What would you do if your teenager could not go 5 minutes without jumping up and down? Imagine what that would look like. You sit down for dinner and start to have a conversation…interruption… JUMP. You get in the car, leave the neighborhood, and have to pull over…interruption…JUMP. You go to a play and try to have a nice time…interruption.. JUMP. Chances are, it wouldn’t take long for you to become aware that this was a severe problem and that it might be a good idea to seek help. The reality is that your teen does have an obsession and it’s not jumping up and down but checking their devices. It’s happening all day long and interrupting every aspect of their life.
According to a University of California study, it takes over 23 minutes to refocus. If your teen can’t go over 5 minutes without checking their devices, then they are not engaging in anything fully. Screen time is stealing the treasures that come along with being able to entirely focus, like enjoying a delicious meal to its fullest capacity, listening to a piece of music and hearing every sound, or experiencing the beautiful sights nature offers. There is one area that constant interruptions impact that, it could be argued, is the most detrimental of all, problem-solving. One of the critical elements to coming up with solutions is silence. Most of the world’s most significant discoveries have happened not during times of super-intensity thinking sessions but by accidents. For example, Newton discovered gravity when he saw a falling apple while thinking about the forces of nature. Sir Alexander Fleming discovered Penicillin after returning from a holiday and finding mold had grown in an uncovered petri dish near a window. Yet another great one was the microwave. Engineer, Percy Spencer, was attempting to develop energy sources for radar equipment. While that didn’t work out, Spencer did realize the chocolate bar in his pocket had melted and went on to test his accidental invention by making popcorn. The list of discoveries that came about during times of rest and silence goes on and on. Would any of them have occurred if their pockets had constantly been buzzing, urging them to check their social media likes or group chats? Probably not, and this is why it’s so important to become aware of the tactics that all screen time platforms are using to steal our children’s focus and ability to utilize their full potential.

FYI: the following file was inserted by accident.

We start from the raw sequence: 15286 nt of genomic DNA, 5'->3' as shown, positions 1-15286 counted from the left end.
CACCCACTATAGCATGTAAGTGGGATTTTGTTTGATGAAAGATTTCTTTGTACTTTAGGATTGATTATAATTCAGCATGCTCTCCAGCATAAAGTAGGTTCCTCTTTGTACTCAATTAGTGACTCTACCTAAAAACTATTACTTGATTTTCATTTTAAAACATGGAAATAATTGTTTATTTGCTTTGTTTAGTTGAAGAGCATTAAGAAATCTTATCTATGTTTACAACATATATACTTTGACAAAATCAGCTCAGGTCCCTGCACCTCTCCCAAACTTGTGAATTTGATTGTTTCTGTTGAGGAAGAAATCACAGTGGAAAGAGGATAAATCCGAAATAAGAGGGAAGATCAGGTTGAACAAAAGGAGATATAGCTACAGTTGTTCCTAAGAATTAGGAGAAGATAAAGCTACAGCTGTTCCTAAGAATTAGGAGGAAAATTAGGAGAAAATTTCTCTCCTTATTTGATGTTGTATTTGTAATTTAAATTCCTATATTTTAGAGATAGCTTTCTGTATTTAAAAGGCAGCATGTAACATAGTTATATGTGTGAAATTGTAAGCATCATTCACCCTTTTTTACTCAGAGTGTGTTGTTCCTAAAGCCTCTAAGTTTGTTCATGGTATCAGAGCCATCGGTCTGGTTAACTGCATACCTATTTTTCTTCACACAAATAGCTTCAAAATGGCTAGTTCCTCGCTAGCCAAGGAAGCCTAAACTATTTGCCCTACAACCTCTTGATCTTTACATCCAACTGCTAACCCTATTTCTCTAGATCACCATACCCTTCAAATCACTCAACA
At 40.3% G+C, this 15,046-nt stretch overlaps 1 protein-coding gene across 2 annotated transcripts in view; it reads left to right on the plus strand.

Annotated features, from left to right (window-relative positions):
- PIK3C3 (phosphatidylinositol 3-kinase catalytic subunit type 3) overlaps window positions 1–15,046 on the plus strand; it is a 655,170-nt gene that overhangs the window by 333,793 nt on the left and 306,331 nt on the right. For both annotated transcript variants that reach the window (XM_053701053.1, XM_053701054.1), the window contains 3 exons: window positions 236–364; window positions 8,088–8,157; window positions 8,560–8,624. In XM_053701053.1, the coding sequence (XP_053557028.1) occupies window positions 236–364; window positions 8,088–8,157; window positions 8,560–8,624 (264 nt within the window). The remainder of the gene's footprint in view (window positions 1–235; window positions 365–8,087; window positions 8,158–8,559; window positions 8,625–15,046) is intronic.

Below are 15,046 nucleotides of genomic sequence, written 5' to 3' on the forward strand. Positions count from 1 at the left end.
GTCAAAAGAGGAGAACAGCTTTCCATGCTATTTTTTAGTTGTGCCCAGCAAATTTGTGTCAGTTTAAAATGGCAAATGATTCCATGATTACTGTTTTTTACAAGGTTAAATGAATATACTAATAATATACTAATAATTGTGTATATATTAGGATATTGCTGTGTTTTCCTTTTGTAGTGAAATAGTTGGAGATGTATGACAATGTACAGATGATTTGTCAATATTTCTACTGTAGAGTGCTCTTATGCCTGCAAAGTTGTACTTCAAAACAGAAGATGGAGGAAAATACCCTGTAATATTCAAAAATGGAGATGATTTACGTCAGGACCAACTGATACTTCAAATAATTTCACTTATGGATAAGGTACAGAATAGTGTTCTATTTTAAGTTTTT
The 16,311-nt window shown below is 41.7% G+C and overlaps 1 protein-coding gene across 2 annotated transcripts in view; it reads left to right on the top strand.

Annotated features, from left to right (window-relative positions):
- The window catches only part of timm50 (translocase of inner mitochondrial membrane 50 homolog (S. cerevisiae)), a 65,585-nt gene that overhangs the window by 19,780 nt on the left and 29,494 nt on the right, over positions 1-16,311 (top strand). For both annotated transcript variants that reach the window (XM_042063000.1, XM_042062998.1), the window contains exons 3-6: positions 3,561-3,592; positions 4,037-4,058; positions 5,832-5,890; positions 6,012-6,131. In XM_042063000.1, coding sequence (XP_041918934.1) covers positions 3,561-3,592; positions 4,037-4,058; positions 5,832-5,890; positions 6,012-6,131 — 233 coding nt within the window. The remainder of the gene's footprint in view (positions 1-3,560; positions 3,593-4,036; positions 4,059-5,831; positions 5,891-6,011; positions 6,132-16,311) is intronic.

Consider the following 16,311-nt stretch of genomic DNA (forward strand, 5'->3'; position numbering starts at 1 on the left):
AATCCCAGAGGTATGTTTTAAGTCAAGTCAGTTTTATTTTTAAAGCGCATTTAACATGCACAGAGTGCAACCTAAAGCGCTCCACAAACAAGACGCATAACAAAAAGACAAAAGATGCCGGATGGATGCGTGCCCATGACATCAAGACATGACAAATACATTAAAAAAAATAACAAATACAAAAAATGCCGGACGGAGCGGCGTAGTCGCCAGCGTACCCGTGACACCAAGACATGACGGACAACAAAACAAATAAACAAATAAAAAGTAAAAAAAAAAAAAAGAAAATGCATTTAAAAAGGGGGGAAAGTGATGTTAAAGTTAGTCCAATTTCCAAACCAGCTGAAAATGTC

As stated in Author Johann Hari’s new book, Stolen Focus: Why You Can’t Pay Attention- and How to Think Deeply Again, If you see the world through fragments, your empathy often doesn’t kick in, in the way that it does when you engage with something in a sustained, focused manner. In his book, Hari argues that there’s a reason not only our kids but adults as well cannot put down our devices. It has to do with many outside factors that we are not able to control. One them being the constant notification pop-ups and the never-ending information that comes our way with endless scrolls. Most of us adults lived during a period where this 24-hour virtual connection was non-existent. We can remember life before devices, but our children are growing up in a much different time. They are growing up in a world that lives more virtually than ever. Instead of meeting up with friends in person, their headphones and group chats take over. Augmented pictures pop on their feeds depicting photos of carefully molded profiles projecting perfected images. They’re also more susceptible to peer pressure, low self-esteem, and mental ill-health. Several studies have found associations between increased social media use and depression, anxiety, sleep problems, eating disorders, and suicide risk.
Devices are not going away anytime soon, and unless you live under a rock, there is no way to entirely shelter our children from their devices. We can, however, set an example for our children and become aware of how often we get overtaken by our own devices and make it a priority to put them down. Below are some ways to help our teens and ourselves put down the screen from time to time and smell the actual flowers.
Get Online with Them and Discuss What Each of You Experience
One of the best ways to help your teen deal with the pressures behind the screen is to make them aware of it. Get on Snapchat or YouTube or play a video game and come up with the different ways the designers of these platforms keep you and them wanting more. Ask questions like:
- Why do you think this site has so many people taking selfies?
- How does this picture make you feel?
- How do you think they make their skin look flawless?
- What app did they use?
- What do you feel like when you receive a like on a post?
- Why do you think this video popped up after you searched for this one?
Come Up with a Concrete Game Plan of How to Balance Screen Time:
- No Screen an Hour Before Bedtime
- No Screen at the Dinner Table
- Download a Screen Time Monitoring App
- No Devices in Bed
- Set an Only One Screen at a Time Rule
Encourage Them to Get Involved Outdoors:
Anything from pickup basketball, a quick game of tennis, or bike riding in the park can be a great way to challenge your teen to get outside.
Screen time does not have to be a constant battle. It takes time and effort, but asking questions and setting up ways to become aware of how to help manage the constant bombardment of distractions buzzing ours and our children’s focus away is the key to change.
Carolina Droze is a LSIS presenter of K-5th programming, freelance writer and copywriter. She is also a mom, wife, surfer, nature enthusiast and a lover of loud music and dancing like she just don’t care.